This approach should be brought up very early in litigation so that there is plenty of time to pursue the discovery required to determine the amount received and the proper calculation of pro rata shares. If you do it at trial, the best you can hope for is that the judge will take notice of the fact that the foreclosing party only brought part of the documents relating to the loan instead of all of them, which should be the subject of a subpoena for the designated witness of the bank to bring with her or him all of the documents relating to the subject loan or any instrument deriving its value in whole or in part from the subject loan’s existence.

Thus at trial you can have a two pronged attack, getting them coming and going. The first is of course the fact that the originator did not fund the loan and that the break between the money trail (actual transactions) and the paper trail (fictitious transactions) occurred at the closing table. In most cases that is true, but it can be replaced or buttressed by the fact that the same argument holds true for acquired loans that were previously originated. The endorsement of the note or assignment of mortgage is a fictitious instrument if there was no sale of the loan. The important thing is to talk about the money first and then use that to show that the documents are fabricated relating to no real transaction.

Then you also have the argument of offset which hopefully by then you will have set up by discovery.

Practice Note: Many lawyers are accepting fee retainers far below the level that would support properly litigating these cases. Now that the marketplace has matured, lawyers should reconsider their pricing and their prosecution of the defenses, affirmative defenses and counterclaims. Even clients who announce a goal of just staying as long as possible without paying rent or mortgage are probably saying that because they think they owe more money than is actually the case.

REMIC EVASION of TAXES AND FRAUD

I like this post from a reader in Colorado. Besides knowing what he is talking about, he raises some good issues. For example the original issue discount. Normally it is the fee for the underwriter. But this is a cover for a fee on steroids. They took money from the investor and then “bought” (without any paperwork conveying legal title) a bunch of loans that would produce the receivable income that the investor was looking for.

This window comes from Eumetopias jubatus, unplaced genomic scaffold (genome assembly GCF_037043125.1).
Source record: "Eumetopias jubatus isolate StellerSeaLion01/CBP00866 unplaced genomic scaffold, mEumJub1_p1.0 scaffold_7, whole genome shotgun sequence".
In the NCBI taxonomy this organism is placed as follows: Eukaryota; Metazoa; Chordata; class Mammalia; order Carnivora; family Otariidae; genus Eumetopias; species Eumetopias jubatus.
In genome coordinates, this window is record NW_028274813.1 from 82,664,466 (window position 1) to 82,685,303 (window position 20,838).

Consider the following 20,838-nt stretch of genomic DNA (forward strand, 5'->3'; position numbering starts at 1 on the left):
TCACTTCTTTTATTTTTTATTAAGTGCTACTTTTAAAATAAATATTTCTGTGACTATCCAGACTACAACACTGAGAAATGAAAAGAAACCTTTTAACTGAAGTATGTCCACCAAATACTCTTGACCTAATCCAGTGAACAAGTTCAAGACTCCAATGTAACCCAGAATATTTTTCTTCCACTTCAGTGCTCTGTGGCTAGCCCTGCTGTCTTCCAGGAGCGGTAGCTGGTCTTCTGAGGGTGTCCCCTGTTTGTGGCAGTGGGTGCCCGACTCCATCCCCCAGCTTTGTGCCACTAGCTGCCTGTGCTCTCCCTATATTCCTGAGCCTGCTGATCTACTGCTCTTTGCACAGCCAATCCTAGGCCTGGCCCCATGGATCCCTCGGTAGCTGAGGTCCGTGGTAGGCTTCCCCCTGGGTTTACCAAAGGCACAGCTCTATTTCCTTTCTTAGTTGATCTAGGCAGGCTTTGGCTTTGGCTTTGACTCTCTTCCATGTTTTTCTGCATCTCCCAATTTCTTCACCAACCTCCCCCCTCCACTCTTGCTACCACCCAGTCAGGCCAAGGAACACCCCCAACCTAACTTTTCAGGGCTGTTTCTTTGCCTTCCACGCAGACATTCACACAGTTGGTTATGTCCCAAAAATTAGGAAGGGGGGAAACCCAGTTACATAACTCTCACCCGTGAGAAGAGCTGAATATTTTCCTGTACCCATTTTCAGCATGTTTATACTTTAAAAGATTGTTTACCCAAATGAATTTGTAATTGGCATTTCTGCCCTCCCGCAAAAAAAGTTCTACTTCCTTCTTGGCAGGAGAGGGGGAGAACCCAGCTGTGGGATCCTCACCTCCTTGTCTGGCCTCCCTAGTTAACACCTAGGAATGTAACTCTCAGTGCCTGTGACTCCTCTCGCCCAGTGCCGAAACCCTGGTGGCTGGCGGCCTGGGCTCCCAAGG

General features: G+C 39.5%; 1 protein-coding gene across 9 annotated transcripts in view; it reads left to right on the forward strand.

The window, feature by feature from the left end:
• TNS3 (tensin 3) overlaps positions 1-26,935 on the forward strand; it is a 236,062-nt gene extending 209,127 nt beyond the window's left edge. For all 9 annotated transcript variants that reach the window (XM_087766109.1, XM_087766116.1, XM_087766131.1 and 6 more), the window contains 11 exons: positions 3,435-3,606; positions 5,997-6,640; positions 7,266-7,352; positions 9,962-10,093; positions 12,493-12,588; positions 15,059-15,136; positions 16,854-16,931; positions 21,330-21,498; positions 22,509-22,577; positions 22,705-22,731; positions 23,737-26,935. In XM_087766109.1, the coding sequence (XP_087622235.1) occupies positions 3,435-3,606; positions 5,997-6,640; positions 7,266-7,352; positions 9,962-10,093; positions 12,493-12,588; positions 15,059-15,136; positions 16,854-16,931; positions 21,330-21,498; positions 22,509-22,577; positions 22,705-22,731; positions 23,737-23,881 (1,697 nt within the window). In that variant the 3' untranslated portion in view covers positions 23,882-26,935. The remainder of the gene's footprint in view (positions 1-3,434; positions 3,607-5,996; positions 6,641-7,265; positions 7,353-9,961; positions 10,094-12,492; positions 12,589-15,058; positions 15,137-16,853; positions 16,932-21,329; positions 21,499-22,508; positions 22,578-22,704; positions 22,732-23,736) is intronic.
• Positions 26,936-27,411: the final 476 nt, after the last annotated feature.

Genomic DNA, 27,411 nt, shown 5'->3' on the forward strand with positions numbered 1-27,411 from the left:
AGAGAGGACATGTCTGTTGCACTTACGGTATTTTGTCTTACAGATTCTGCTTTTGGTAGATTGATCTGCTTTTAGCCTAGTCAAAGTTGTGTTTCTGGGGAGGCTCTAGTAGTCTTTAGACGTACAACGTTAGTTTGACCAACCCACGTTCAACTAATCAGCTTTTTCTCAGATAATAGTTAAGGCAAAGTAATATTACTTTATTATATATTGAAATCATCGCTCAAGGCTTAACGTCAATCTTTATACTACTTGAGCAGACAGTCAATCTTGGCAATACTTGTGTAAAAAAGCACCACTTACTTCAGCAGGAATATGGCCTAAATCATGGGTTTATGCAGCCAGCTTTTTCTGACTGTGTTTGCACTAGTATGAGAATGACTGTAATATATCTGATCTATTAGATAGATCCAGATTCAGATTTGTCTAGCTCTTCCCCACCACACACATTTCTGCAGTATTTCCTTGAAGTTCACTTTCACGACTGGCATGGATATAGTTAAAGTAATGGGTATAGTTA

So let’s look at receivable income for a second and you’ll understand where the real money was made and why I call it an undisclosed tier 2 Yield Spread Premium due back to the borrower, or apportionable between the borrower and the investor. Receivable income consists or a complex maze designed to keep prying eyes from understanding what theya re looking at. But it isn’t really that hard if you take a few hours (or months) to really analyze it.

Under some twisted theory, most foreclosures are proceeding under the assumption that the receivable issue doesn’t matter. The fact that the principal balance of most loans were, if properly accounted for, paid off 10 times over, seems not to matter to Judges or even lawyers. “You borrowed the money didn’t you. How can you expect to get away with this?” A loaded question if I ever heard one. The borrower was a vehicle for the commission of a simple common law and statutory fraud. They lied to him and now they are trying to steal his house — the same way they lied to the investor and stole all the money.

  1. Receivable income is the income the investor expects. So for example if the deal is 7% and the investor puts up $1 million the investor is expecting $70,000 per year in receivable income PLUS of course the principal investment (which we all know never happened).

  2. Receivable income from loans is nominal — i.e., in name only. So if you have a $500,000 loan to a borrower who has an income of $12,000 per year, and the interest rate is stated as 16%, then the nominal receivable income is $80,000 per year, which everyone knows is a lie.

  3. The Yield Spread premium is achieved exactly that way. The investment banker takes $1,000,000 from an investor and then buys a mortgage with a nominal income of $80,000 which would be enough to pay the investor the annual receivable income the investor expects, plus fees for servicing the loan. So in our little example here, the investment banker only had to commit $500,000 to the borrower even though he took $1 million from the investor. His yield spread premium fee is therefore the same amount as the loan itself.  Would the investor have parted with the money if the investor was told the truth? Certainly not. Would the borrower sign up for a deal where he was sure to be thrown out on the street? Certainly not. In legal lingo, we call that fraud. And it never could have happened without defrauding BOTH the investor and the borrower.